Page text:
Due to the large number of very well-paid workers in the financial and internet industry, and restrictions on increasing density, housing in San Francisco is among the most expensive in the United States, second only to New York City. The entire region experienced a large run-up in prices in the 2000s, and while housing prices have declined in 2007 and 2008, prices inside San Francisco proper have remained high.


San Francisco is the only consolidated city and county in California. As a result, the city government has responsibility for municipal functions normally carried out at both the city and county level. The government is run by a Board of Supervisors, elected by district, and a Mayor, elected separately. San Francisco is the only county in California with a directly elected executive. Education is the responsibility of the San Francisco Unified School District, a separate entity.

San Francisco retains a separate police department and sheriff's department; the police chief is appointed by the Board of Supervisors, while the Sheriff is directly elected. The Sheriff is responsible for operating the city jail.

San Francisco is home to the U.S. Court of Appeals for the Ninth Circuit, and the 12th District of the Federal Reserve.


San Francisco was founded in 1776 by Spanish explorers and missionaries. The initial founding was of a fort which grew into the Presidio of San Francisco, and shortly thereafter, Mission San Francisco de Asís, one of the Franciscan missions established in California.

The discovery of gold in California in 1848 led to a gold rush, which drew people from all over the world to San Francisco. When word of the discovery of gold reached San Francisco, much of the population of about 1000 people left the city for the gold regions, but by 1850, San Francisco had 25,000 people, and continued to grow. As a result of the gold rush, banks were established in San Francisco, and the federal government opened a mint to coin the gold mined in California.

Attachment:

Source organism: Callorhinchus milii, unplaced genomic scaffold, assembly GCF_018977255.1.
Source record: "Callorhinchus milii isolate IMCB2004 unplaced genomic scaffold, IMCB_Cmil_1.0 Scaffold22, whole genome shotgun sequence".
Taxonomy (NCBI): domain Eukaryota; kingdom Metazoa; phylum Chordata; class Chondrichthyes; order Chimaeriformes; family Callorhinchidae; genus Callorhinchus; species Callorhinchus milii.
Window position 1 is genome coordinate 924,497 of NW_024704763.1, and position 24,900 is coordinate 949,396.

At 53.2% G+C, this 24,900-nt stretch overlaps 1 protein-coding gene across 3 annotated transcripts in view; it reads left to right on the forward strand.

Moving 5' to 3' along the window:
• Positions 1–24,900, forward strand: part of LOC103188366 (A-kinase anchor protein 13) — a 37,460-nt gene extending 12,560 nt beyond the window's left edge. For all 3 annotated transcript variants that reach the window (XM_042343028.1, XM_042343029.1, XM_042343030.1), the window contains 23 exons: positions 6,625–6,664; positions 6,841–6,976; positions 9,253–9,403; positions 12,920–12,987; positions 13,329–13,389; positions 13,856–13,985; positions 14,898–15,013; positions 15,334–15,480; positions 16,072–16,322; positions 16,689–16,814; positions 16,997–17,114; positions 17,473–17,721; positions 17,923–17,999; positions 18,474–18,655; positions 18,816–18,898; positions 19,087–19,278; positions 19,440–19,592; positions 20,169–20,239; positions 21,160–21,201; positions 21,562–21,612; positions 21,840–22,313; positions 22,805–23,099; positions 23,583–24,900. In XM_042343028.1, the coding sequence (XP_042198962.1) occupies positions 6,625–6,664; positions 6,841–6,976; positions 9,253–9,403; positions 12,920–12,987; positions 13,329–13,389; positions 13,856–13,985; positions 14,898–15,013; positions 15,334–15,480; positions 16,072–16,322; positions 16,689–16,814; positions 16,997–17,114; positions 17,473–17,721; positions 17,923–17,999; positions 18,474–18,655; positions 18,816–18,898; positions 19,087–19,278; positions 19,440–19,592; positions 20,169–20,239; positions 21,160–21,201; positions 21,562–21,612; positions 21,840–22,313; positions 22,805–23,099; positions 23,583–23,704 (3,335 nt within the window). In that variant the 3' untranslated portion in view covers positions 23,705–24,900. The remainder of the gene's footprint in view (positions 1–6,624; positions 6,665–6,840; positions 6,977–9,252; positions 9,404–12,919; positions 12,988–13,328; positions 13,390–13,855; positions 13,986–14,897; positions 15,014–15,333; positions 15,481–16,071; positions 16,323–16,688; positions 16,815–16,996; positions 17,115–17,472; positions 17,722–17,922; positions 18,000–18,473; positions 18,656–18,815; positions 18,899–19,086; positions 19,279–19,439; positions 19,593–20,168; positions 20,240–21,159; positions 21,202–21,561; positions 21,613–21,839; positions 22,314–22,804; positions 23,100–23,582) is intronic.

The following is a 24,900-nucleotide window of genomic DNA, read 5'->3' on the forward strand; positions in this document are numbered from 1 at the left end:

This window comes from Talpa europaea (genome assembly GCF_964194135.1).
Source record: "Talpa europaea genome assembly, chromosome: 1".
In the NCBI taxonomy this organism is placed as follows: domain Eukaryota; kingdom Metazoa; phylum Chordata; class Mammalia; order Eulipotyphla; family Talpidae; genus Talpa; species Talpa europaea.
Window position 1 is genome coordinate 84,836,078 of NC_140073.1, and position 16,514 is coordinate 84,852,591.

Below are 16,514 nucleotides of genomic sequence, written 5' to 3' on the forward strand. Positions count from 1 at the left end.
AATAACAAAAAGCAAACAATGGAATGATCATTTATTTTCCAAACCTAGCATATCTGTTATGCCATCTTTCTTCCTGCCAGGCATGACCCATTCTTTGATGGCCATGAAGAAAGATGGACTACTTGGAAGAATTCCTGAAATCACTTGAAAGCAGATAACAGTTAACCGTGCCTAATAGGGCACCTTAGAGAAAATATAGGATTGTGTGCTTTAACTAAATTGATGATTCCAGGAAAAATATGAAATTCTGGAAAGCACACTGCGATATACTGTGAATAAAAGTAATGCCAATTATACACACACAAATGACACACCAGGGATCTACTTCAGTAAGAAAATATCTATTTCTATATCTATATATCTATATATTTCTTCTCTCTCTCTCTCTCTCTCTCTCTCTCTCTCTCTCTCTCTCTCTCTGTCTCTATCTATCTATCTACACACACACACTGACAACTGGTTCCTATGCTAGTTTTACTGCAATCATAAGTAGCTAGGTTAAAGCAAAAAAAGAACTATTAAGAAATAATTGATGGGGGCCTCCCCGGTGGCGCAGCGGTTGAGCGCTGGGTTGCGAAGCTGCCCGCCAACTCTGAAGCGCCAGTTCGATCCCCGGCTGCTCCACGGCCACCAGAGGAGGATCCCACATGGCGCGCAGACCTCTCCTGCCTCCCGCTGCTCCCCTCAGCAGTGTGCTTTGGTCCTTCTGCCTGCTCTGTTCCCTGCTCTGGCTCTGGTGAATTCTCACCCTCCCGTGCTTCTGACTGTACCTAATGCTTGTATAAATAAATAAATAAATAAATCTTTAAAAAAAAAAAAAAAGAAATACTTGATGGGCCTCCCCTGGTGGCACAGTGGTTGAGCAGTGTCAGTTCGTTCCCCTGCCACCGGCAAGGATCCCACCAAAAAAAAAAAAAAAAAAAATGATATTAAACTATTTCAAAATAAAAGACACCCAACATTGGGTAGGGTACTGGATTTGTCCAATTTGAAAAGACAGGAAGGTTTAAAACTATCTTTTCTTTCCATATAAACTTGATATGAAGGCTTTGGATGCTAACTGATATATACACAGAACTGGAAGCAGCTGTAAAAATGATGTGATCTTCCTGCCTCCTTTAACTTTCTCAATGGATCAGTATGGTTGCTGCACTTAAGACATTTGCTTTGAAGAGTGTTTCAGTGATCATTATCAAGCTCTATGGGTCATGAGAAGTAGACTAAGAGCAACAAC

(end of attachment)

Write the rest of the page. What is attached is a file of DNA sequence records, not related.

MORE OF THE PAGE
In 1906, an earthquake struck northern California. The earthquake is estimated to have been Richter magnitude 8.0. As a result of the earthquake, many buildings in San Francisco were destroyed, and a fire started which burned out of control for days, burning a significant portion of the city.

In the 1960s, San Francisco was one of the centers of the "counterculture", and was home to many rock and roll bands. The Haight-Ashbury neighborhood remains a magnet for the counterculture.


(CC) Photo: Tim Arechiga
The Golden Gate Bridge.

San Francisco is connected by road to its neighbors via two freeways (US-101 and I-280) and two bridges, the Golden Gate Bridge and the Bay Bridge, and numerous streets and arterial roads across the land border with San Mateo County. There are also two publicly-operated rail systems which run through San Francisco - the CalTrain system which runs conventional diesel-electric trains on standard track from downtown San Francisco to San José, and the Bay Area Rapid Transit (BART) system, which runs electric trains on special track on a line which runs from Millbrae and the San Francisco International Airport (SFO) through San Francisco, and via underwater tunnel to the East Bay.

(CC) Photo: Luca Zappa
San Francisco cable car full of tourists.

Public transit within San Francisco is operated by the Municipal Railway (Muni) which runs buses, light rail, and cable cars within the city. The light rail system runs underground in the Financial District, and under Twin Peaks to the West Portal neighborhood. The cable cars are limited to two lines, a remnant of a more extensive system. They are primarily a tourist attraction, and run from Market Street to the northern waterfront tourist areas.

Numerous workers also take ferries daily to their jobs in San Francisco from Sausalito, Larkspur, Vallejo, Oakland, and Alameda. In years past, before the construction of the two great bridges, the ferry service was far more widespread and was a vital means of access to the city.